Young people are becoming more and more interested in cryptocurrencies

0


CNBC.com’s Pippa Stevens brings you the top business news headlines of the day. On today’s show, CNBC’s Courtney Reagan breaks up Piper Sandler’s “Taking Stock with Teens” poll. In addition, the Facebook whistleblower testified a day after a massive social network failure on Capitol Hill.

Facebook has apologized for the mass outage that resulted in billions of users unable to access Facebook, Instagram, WhatsApp and Messenger for several hours.

“To all the people and companies around the world who depend on us, we apologize for the inconvenience caused by today’s failure of our platforms,” ​​said Santosh Janardhan, vice president of infrastructure for Facebook, in a late blog post Monday.

The outage that prevented users from updating their feeds or sending messages was caused by “configuration changes to the backbone routers,” Janardhan said, without specifying exactly what the changes were.

The changes created “issues” disrupting the flow of traffic between routers in Facebook’s data centers around the world, he added.

“This disruption in network traffic had a cascading effect on the way our data centers communicate and brought our services to a standstill,” said Janardhan.

When the senators absorbed Tuesday’s testimony from the Facebook whistleblower leaked the company’s internal research to reporters, they requested to hear from the person in charge.

Frances Haugen, a former product manager at Facebook, told a Senate subcommittee that the company is repeatedly prioritizing profits over user safety. Haugen said she felt compelled to report because “almost no one outside of Facebook knows what’s going on inside Facebook”.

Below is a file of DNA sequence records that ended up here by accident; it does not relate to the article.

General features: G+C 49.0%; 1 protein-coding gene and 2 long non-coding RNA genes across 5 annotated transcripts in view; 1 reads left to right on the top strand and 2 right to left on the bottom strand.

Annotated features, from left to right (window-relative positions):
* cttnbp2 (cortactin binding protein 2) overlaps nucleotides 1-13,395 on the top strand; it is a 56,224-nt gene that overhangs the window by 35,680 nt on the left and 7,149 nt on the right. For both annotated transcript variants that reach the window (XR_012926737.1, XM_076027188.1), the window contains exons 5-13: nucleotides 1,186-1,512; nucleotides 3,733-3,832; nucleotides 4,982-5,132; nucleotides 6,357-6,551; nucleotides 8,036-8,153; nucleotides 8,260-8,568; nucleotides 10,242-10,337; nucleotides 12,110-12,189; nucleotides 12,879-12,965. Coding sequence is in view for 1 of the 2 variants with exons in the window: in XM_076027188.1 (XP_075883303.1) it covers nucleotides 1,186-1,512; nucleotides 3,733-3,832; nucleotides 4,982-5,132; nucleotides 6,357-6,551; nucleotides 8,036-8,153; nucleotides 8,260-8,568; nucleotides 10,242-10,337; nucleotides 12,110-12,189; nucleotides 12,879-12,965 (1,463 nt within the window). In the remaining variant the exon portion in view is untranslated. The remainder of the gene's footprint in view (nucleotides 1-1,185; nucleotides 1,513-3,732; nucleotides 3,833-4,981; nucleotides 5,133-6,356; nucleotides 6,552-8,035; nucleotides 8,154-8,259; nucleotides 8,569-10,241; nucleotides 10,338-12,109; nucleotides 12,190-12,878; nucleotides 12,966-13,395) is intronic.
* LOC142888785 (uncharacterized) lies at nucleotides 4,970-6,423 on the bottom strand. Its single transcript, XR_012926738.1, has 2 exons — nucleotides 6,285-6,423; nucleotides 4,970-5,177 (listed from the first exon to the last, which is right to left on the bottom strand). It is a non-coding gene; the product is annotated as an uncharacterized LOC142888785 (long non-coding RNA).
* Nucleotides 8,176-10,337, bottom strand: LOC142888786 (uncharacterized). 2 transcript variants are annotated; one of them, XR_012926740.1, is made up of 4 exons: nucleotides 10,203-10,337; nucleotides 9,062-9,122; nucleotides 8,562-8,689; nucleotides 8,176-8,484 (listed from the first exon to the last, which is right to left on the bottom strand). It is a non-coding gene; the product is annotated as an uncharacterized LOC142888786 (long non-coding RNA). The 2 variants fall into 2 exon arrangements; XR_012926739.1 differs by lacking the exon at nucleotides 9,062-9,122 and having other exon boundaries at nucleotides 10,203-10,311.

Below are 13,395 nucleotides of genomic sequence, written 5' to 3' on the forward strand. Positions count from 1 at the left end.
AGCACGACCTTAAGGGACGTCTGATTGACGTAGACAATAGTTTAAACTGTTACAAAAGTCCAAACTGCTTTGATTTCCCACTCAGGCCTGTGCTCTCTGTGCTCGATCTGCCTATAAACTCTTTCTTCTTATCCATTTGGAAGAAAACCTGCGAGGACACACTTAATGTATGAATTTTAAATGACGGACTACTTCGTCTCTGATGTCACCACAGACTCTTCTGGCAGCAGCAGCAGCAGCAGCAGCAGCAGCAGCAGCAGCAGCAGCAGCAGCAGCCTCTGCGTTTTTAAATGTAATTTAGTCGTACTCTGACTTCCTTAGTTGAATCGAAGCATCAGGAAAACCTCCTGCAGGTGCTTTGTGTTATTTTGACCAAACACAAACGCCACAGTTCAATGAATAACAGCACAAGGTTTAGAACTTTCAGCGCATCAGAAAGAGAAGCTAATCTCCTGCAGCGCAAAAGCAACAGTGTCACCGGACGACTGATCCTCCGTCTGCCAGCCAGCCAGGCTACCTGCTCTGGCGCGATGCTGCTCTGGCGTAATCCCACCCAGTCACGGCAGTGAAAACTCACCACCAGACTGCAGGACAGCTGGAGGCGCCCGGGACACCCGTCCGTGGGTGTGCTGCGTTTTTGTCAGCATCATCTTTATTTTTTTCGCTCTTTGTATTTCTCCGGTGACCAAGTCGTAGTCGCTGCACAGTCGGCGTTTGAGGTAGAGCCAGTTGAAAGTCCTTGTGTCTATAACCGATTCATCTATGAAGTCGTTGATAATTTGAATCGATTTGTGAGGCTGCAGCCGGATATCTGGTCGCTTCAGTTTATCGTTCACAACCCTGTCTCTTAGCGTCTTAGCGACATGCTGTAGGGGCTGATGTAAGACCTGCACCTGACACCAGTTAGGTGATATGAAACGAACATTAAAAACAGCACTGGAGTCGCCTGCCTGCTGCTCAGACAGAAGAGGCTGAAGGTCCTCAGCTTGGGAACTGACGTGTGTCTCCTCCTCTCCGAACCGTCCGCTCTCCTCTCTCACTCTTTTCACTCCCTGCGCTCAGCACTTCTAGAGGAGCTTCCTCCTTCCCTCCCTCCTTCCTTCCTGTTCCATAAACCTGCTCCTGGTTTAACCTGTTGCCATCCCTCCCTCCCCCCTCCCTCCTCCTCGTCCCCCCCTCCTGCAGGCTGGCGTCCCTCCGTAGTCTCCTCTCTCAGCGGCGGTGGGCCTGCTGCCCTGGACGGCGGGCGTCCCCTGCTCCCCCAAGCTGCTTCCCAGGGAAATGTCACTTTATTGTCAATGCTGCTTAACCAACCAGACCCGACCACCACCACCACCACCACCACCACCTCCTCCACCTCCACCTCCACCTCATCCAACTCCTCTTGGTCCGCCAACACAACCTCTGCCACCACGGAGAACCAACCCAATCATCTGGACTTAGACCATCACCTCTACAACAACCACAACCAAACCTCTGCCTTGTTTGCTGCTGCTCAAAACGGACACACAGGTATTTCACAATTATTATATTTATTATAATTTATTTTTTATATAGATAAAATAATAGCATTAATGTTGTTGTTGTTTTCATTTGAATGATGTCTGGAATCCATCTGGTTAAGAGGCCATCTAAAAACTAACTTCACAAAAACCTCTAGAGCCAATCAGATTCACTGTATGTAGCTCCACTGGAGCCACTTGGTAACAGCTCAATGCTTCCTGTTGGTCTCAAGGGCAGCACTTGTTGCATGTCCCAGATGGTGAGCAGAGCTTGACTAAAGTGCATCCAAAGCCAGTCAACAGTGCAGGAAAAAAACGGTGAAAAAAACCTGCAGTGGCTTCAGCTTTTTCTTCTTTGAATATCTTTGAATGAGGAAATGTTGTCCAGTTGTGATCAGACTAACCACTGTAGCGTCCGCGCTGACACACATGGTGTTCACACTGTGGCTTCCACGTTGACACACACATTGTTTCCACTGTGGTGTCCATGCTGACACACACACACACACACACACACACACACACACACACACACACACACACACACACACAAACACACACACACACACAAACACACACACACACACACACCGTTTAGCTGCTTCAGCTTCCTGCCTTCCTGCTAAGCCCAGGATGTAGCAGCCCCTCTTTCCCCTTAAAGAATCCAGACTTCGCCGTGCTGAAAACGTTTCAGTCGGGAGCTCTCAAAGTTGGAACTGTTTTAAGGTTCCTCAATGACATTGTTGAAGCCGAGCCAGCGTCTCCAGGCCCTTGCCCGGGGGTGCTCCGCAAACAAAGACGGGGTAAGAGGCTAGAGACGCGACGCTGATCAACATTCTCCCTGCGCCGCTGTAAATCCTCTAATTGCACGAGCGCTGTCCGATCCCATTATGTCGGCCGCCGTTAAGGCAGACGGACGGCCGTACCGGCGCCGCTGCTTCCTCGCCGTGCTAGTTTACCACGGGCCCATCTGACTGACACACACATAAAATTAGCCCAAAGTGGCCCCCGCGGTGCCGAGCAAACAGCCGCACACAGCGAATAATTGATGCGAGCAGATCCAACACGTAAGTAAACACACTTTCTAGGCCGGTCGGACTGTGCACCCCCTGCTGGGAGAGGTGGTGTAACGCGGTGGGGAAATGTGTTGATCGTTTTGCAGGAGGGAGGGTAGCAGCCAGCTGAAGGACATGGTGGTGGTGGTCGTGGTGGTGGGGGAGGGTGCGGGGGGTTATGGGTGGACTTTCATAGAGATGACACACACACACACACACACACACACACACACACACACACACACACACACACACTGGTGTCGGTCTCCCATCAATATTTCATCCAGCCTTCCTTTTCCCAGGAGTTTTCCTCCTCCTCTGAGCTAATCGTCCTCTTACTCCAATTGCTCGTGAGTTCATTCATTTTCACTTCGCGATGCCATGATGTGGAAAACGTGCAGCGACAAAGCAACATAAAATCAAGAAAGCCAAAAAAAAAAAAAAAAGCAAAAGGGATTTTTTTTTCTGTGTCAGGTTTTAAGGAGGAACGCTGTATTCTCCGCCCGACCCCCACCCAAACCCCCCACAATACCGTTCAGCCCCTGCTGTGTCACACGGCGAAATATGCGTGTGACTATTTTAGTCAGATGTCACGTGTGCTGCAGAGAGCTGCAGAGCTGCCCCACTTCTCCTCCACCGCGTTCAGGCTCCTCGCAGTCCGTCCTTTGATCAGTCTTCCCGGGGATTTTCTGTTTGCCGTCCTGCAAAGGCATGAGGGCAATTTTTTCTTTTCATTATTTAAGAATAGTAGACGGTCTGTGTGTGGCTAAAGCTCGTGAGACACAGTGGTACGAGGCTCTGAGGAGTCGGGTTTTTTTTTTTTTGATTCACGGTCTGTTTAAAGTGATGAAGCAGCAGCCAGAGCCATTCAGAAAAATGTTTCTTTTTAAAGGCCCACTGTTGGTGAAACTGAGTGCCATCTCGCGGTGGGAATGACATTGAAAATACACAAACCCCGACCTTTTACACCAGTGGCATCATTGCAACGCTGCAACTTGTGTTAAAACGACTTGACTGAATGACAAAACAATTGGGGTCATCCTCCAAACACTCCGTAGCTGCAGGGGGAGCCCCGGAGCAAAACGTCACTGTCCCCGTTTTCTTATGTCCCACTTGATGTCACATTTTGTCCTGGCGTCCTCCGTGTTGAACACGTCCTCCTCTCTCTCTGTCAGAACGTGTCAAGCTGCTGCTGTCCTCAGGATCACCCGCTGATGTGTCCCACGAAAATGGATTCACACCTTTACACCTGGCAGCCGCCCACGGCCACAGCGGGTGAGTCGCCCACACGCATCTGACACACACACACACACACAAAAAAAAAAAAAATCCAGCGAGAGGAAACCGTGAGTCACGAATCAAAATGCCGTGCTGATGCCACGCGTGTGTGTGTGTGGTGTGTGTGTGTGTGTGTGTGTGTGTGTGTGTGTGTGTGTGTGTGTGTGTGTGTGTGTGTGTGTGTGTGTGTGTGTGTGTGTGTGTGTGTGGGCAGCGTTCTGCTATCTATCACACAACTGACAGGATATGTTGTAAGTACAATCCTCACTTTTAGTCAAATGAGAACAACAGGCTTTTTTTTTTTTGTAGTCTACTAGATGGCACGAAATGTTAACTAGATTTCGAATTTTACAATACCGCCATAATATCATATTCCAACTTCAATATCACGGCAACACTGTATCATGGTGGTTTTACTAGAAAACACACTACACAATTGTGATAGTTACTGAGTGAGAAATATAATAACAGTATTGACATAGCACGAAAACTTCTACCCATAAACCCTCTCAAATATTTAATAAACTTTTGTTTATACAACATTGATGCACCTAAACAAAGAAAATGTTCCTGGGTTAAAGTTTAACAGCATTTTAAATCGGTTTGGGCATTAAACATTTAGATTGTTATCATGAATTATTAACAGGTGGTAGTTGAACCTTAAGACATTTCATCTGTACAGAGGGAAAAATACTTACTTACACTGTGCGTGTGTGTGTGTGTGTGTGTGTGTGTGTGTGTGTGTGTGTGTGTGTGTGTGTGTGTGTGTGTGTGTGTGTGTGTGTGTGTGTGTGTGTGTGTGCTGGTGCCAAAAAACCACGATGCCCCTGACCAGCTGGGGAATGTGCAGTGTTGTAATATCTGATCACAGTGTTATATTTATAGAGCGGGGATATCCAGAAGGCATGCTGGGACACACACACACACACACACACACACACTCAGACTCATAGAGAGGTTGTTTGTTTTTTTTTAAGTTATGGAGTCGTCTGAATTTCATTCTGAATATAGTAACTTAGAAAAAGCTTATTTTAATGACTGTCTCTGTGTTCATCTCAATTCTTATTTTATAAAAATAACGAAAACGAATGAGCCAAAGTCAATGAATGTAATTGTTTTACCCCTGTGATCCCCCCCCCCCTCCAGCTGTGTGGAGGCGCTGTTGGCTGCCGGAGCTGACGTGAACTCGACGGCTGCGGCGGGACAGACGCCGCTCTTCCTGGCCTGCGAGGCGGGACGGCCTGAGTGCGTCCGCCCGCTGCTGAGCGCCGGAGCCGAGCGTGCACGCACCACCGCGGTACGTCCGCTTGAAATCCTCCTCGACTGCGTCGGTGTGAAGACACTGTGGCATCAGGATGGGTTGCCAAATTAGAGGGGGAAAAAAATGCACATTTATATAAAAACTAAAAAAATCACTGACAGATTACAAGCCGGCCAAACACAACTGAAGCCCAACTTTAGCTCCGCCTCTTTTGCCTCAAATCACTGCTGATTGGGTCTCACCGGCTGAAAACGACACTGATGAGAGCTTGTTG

There is one person in the company who knows more than anyone: CEO Mark Zuckerberg. But on Sunday, when “60 Minutes” was about to broadcast Haugen’s first press interview as an exposed whistleblower, Zuckerberg released a video showing him sailing with his wife Priscilla Chan.

A federal court in San Francisco ruled that Tesla must pay a former worker, Owen Diaz, around $ 137 million after suffering racist abuse while working for the company, his lawyers told CNBC on Monday. The jury awarded their client more than attorneys asked, including $ 130 million in punitive damages and $ 6.9 million for emotional distress.

Bloomberg first reported on the decision.

Diaz, a former contract worker hired through a recruitment agency at Elon Musk’s electric vehicle company in 2015, found himself in a hostile work environment where, he told the court, coworkers used nicknames to denigrate him and other black workers. go back to Africa “and left racist graffiti on the toilets and a racist drawing in his work area.


Share.

Leave A Reply